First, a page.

Jo Grimond was Leader of the Liberal Party from 1956 to 1967 and was a widely respect and trusted man of considerable charm and intelligence. He was a greatly loved figure in the Northern Isles who lived in Firth, Orkney, and represented Orkney and Shetland as the constituency’s MP. The doll’s house on display in the Orkney Museum belonged to Jo and Laura Grimond’s children. It was made for their grandmother, Violet Asquith, who was the daughter of former Liberal Prime Minister, H. H. Asquith, and she played with the doll’s house as a child during her stay in 10 Downing Street between 1908 and 1916!
13. The Festival of the Horse costume
The Festival of the Horse and the South Ronaldsay Ploughing Match may seem like a very odd custom to someone who doesn’t live in Orkney. On the last Saturday of August the young girls of South Ronaldsay dress in amazing horse costumes. These costumes were based on the ploughing match harness worn by heavy horses once used on Orkney farms. Nowadays the young boys meanwhile bring out miniature ploughs and compete to dig the straightest furrow on the beach at the Sand o’ Right, however in the past they dressed up as horses too. This custom once took place in many parts of Orkney but has died out everywhere else. At the Orkney Museum you can view one of these amazing horse costumes, donated by the Thomson family, up close.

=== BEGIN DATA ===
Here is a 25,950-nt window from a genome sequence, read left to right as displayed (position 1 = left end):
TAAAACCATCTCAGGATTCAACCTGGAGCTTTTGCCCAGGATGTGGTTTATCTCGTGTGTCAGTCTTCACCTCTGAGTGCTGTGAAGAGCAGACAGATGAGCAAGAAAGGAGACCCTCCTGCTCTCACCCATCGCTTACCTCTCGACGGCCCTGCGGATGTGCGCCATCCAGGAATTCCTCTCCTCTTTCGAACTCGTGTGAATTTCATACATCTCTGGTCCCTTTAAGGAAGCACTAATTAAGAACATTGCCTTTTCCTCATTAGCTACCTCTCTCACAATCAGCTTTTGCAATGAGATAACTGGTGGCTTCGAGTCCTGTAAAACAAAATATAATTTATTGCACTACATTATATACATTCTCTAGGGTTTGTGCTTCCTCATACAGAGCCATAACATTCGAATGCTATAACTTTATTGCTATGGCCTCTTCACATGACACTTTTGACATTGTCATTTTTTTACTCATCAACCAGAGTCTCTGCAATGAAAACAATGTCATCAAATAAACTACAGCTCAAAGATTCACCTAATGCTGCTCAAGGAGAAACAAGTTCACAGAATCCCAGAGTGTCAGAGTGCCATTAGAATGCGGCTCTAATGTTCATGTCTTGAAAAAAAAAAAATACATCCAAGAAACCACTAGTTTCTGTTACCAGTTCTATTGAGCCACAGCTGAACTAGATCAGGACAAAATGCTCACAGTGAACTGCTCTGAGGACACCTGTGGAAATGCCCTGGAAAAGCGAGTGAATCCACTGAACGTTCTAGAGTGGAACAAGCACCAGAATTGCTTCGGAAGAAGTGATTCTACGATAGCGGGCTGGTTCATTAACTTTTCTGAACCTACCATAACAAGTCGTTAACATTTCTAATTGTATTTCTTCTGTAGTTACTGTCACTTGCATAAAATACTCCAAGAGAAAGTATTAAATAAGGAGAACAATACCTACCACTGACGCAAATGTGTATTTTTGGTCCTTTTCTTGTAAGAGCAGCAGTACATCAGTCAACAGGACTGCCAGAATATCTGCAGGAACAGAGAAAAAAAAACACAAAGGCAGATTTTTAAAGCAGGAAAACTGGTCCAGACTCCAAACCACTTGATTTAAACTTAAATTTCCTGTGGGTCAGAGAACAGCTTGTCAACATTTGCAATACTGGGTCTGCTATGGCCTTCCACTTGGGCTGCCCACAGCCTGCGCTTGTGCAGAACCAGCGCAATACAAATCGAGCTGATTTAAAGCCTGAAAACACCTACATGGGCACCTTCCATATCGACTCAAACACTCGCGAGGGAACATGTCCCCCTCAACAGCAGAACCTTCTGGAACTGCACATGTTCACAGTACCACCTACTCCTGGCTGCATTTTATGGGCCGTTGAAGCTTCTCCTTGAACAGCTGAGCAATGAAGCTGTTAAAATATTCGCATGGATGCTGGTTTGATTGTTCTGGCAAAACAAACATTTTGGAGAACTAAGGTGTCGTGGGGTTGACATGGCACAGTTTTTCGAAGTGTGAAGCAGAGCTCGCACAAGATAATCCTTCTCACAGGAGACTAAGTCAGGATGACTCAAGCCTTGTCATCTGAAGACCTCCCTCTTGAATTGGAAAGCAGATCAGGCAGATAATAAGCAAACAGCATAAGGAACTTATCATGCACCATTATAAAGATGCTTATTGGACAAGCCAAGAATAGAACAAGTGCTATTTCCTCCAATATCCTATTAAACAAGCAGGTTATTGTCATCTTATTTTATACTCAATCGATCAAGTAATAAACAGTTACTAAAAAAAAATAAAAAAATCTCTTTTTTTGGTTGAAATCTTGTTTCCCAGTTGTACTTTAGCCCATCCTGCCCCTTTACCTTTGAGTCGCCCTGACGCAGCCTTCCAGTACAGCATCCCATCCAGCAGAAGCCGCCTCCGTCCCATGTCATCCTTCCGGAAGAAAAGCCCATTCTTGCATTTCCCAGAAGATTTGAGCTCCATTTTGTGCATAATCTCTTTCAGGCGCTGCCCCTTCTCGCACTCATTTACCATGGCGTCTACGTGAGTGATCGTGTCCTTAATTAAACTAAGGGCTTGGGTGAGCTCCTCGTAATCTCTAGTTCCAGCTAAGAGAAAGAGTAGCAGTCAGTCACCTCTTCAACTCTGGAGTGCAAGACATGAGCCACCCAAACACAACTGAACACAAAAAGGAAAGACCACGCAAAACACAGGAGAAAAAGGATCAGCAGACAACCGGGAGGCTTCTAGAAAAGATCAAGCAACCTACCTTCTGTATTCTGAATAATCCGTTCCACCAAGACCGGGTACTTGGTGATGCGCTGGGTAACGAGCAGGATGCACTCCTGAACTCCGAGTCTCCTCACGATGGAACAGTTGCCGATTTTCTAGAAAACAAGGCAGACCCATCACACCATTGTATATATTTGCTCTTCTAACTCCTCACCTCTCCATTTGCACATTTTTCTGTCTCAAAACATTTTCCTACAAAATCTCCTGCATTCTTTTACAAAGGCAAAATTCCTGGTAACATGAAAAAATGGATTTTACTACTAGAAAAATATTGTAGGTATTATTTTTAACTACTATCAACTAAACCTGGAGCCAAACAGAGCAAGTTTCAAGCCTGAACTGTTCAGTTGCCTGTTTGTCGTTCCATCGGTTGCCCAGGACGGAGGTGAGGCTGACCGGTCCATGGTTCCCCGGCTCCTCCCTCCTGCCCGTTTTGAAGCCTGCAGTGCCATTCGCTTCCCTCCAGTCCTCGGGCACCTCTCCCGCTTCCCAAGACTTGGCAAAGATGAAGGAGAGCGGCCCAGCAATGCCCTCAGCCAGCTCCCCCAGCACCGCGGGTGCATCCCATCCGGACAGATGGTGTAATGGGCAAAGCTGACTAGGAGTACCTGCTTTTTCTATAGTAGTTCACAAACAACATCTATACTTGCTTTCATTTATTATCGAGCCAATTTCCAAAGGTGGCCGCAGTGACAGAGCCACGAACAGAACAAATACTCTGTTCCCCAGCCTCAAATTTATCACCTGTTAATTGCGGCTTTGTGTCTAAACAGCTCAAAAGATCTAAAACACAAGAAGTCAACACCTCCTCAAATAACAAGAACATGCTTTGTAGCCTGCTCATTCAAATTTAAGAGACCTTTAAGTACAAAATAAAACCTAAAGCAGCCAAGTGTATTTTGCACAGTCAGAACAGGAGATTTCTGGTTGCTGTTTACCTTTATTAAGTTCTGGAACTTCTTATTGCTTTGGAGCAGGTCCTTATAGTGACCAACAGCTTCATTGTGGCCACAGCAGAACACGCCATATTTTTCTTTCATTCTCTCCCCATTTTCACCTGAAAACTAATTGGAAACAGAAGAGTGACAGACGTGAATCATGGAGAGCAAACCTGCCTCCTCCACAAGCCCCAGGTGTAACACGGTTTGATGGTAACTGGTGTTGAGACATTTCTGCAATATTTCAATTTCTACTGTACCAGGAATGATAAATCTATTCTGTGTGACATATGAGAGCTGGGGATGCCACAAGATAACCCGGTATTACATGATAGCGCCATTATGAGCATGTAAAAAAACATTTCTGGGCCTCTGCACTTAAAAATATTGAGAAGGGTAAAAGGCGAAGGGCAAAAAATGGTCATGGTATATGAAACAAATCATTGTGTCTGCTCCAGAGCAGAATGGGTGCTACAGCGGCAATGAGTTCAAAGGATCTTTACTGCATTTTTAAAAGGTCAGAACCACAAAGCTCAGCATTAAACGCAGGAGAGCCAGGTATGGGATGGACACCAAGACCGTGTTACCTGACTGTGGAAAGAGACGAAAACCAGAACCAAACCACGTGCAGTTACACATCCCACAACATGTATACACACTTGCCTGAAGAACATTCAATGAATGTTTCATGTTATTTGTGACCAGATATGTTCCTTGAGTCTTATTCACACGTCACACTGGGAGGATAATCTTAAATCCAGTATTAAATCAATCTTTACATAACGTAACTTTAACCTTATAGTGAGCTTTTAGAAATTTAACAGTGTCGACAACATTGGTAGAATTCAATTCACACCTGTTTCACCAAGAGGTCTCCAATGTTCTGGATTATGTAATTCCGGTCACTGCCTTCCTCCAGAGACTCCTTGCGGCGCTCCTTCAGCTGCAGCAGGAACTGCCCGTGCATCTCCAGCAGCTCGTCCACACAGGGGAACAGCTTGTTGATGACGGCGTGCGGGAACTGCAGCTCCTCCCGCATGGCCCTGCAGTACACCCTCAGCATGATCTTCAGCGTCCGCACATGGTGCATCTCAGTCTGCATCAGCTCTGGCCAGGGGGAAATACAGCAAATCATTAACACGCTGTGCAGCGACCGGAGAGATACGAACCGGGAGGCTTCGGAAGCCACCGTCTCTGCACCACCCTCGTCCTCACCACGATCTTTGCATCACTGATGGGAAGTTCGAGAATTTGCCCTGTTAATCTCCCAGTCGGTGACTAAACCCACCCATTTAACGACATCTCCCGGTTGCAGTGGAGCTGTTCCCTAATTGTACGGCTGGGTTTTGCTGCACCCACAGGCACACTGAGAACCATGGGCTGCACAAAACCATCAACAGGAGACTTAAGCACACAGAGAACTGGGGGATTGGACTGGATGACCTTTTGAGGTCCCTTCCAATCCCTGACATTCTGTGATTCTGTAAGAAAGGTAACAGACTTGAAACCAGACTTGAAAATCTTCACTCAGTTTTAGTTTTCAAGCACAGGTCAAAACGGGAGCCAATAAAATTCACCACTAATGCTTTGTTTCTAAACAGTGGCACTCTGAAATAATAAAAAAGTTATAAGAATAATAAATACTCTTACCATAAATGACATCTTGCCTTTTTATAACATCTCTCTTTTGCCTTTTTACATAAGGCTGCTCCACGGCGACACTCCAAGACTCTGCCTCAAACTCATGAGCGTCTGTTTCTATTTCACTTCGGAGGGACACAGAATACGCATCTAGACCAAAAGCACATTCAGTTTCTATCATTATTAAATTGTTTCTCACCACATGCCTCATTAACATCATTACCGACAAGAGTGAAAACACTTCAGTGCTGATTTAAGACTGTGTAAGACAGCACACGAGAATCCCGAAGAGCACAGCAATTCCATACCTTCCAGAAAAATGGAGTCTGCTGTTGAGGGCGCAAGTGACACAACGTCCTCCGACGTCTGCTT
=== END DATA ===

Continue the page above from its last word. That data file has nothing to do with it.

14. Jim Baikie comics
Orkney has inspired many artists and writers, including the poets George Mackay Brown and Edwin Muir, the composer Peter Maxwell Davies and the writer Eric Linklater. However the work of Jim Baikie may be more familiar to a younger generation. An artist and writer for the sci-fi comic 2000AD and DC Comics, Jim Baikie’s work was enjoyed by comic book readers the world over, and there’s a lovely exhibit in the Orkney Museum celebrating his life.
15. Tankerness House Gardens
Finally, one of the best parts of the Orkney Museum is the Tankerness House Gardens. These lovely walled gardens are a tranquil and quiet place to be in the centre of Kirkwall (with handy seats for those who wish to rest their legs)! The Groatie Hoose was previously a summerhouse on Bridge Street, built using keel ballast from Pirate Gow’s ship and groatie buckies (seashells) to decorate the spire, however it was moved stone by stone to Tankerness House Gardens in 2005.
Orkney and Shetland enthusiast, family man, loves walks, likes animals, terrible at sports, dire taste in music, adores audiobooks and films, eats a little too much for his own good.